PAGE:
For more than a year my husband walked around, worked at his job, went scuba diving, and tried to lead a normal life, all with a broken back. He was in pain 24 hours a day, and his insurance company would only pay for chiropractic treatments. That’s right. To this day he hates insurance companies, and I don’t blame him.
It took a single visit to the right doctor to determine that not only was the pain real but that two of his vertebrae were broken.
So, he knows a bit about pain.
With that in mind, one item I am always sure to have on hand, whether in my car, in my desk, or in a bug out bag is a bottle of painkillers. The pain killer of choice for our family is usually ibuprofen. I’ve also been known to favor a topical product like Biofreeze, which, incidentally is something our local physical therapist uses from time to time.
Why do I think painkillers, or pain relief, are a vital addition to your bug out bag? Because no one can accomplish much, travel far, carry much weight, or assist others if they’re in pain. Even a blister or two on the heels can slow down the strongest and best-prepared prepper and an ingrown toenail? You might as well lie down on the side of the road and tell your survival group, “Go on without me.”
In a dire emergency, from the loss of our power grid to a natural disaster that destroys your home, you will be on your feet more, the sedentary lifestyle will be but a memory, and you’ll discover muscles (and pains!) you never knew you had. So, it makes sense to stock up on pain relief medications in order to walk just a little farther, carry the toddler a little farther, or set up a campsite when your back is killing you.
While I generally prefer ibuprofen, there are other painkillers that might be more suitable for you and your family or group. Let’s take a look at them.
NSAIDs as an effective bug out bag pain relief
NSAIDs (nonsteroidal anti-inflammatory drugs) are one of the most common categories of painkillers and have brand names you’ve surely seen around: Bayer, Bufferin, Excedrin, Advil, Motrin IB, Aleve. Their generic names are aspirin, ibuprofen, and naproxen.
Aspirin — Brand names: Bufferin, Bayer, Excel
Aspirin’s active ingredient has been used for more than 2,000 years and is the original medicine for all aches and pains. Its history is fascinating, and it’s been one of the most researched drugs ever. This article explains how willow and aspirin are similar and this article tells how to use willow as a pain killer, in a pinch. You can count on aspirin to reduce the pain in muscles and joints and for toothaches. Doctors prescribe it on a regular basis to reduce the risk of heart attack and stroke.
The main warning a bottle of aspirin carries is that it can cause stomach irritation and bleeding. If you have ulcers, a bleeding disorder, or kidney or liver problems, you should talk with your doctor before planning on using aspirin as your pain killer of choice. Aspirin shouldn’t be given to children under the age of 2 and any child or teenager recovering from chickenpox or the flu.
Still, aspirin is readily available, inexpensive, and can be effective for years after the so-called expiration date stamped on the bottle. You can expect to feel relief from your pain within 15-20 minutes and get the full effect of the aspirin within 49-100 minutes, based on a dose of 500 mg.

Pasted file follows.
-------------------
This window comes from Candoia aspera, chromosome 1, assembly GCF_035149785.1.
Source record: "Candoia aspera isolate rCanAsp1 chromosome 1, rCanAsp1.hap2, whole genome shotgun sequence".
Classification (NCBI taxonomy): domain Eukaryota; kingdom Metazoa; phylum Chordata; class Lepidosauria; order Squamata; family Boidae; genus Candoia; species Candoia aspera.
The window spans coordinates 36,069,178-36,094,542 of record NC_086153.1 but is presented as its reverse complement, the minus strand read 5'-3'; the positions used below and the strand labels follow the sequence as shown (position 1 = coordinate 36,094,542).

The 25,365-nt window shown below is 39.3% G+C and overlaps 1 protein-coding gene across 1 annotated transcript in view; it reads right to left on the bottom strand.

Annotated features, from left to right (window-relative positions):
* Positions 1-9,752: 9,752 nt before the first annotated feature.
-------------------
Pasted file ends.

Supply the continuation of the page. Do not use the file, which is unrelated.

Ibuprofen — Brand names: Motrin IB, Advil, Equate
For the most part, this is what I always try to have on hand. I’ve found that it’s quite effective for headaches and when anyone in the family has body aches from a cold or minor episode of the flu. This is a good choice for bringing down a fever and can even help with migraines, arthritis, and with pains caused by an injury. Like aspirin, ibuprofen can irritate the stomach, although it generally has fewer side effects.
For a few months, I was taking a prescription version of ibuprofen with a dose of 800 mg, twice a day. It was effective, but after a couple of months, I had to switch to a naproxen pill due to stomach pains. For this reason, it would be a good plan to have on hand painkillers from the 3 different categories of NSAIDs. If you begin to suffer side effects from one, you can switch to a different one while still continuing to manage the pain. With larger doses beyond the typical dosage of 200 mg every 4-6 hours be sure to talk with a doctor first. Ibuprofen can be very unsafe taken in large doses or for extended periods of time.
A dose of ibuprofen will start to kick in within 20-30 minutes when taken on an empty stomach, so keep an eye on your pain level and take that dose before the pain becomes extreme. Ibuprofen should be taken with food.
Naproxen — Brand names: Equate, Aleve
Naproxen is another type of NSAID that many experts recommend for the type of muscle aches and pains you get from a workout or vigorous physical activity — something you might expect in a SHTF scenario. It’s also used to treat the pain of gout and osteoarthritis, tendonitis and menstrual pains as well as bursitis.
Like aspirin and ibuprofen, naproxen can also irritate the stomach and it’s not something to take over a long period of time as it can increase the risk of a heart attack or stroke. Risks seem to be higher for older adults. A pregnant woman shouldn’t take naproxen during the last trimester as it could harm the baby.
If naproxen is your choice of NSAIDs, it will take about 45 minutes before it fully takes effect.
Warnings for NSAIDs
Studies have found that NSAIDs (excluding aspirin) increase the risk of heart attack and stroke when taken regularly. NSAIDs can also reduce blood flow to the kidneys, so if you choose to take them, be sure to stay well-hydrated. Just because these are over-the-counter meds does not mean they are meant to be taken daily, over long periods of time